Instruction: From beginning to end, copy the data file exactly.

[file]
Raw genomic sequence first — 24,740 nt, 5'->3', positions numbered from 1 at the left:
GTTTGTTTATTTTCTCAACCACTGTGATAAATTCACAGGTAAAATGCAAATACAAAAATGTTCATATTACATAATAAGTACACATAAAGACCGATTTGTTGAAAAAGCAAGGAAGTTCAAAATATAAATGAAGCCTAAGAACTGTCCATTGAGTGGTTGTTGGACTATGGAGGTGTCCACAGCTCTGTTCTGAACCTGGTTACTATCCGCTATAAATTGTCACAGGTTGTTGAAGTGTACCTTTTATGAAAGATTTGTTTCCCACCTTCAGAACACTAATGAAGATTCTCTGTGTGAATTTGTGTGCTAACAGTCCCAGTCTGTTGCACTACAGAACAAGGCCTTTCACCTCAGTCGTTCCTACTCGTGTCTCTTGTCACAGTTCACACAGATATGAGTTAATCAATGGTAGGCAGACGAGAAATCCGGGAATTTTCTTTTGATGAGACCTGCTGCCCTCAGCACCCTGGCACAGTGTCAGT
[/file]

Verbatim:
Raw genomic sequence first — 24,740 nt, 5'->3', positions numbered from 1 at the left:
GTTTGTTTATTTTCTCAACCACTGTGATAAATTCACAGGTAAAATGCAAATACAAAAATGTTCATATTACATAATAAGTACACATAAAGACCGATTTGTTGAAAAAGCAAGGAAGTTCAAAATATAAATGAAGCCTAAGAACTGTCCATTGAGTGGTTGTTGGACTATGGAGGTGTCCACAGCTCTGTTCTGAACCTGGTTACTATCCGCTATAAATTGTCACAGGTTGTTGAAGTGTACCTTTTATGAAAGATTTGTTTCCCACCTTCAGAACACTAATGAAGATTCTCTGTGTGAATTTGTGTGCTAACAGTCCCAGTCTGTTGCACTACAGAACAAGGCCTTTCACCTCAGTCGTTCCTACTCGTGTCTCTTGTCACAGTTCACACAGATATGAGTTAATCAATGGTAGGCAGACGAGAAATCCGGGAATTTTCTTTTGATGAGACCTGCTGCCCTCAGCACCCTGGCACAGTGTCAGT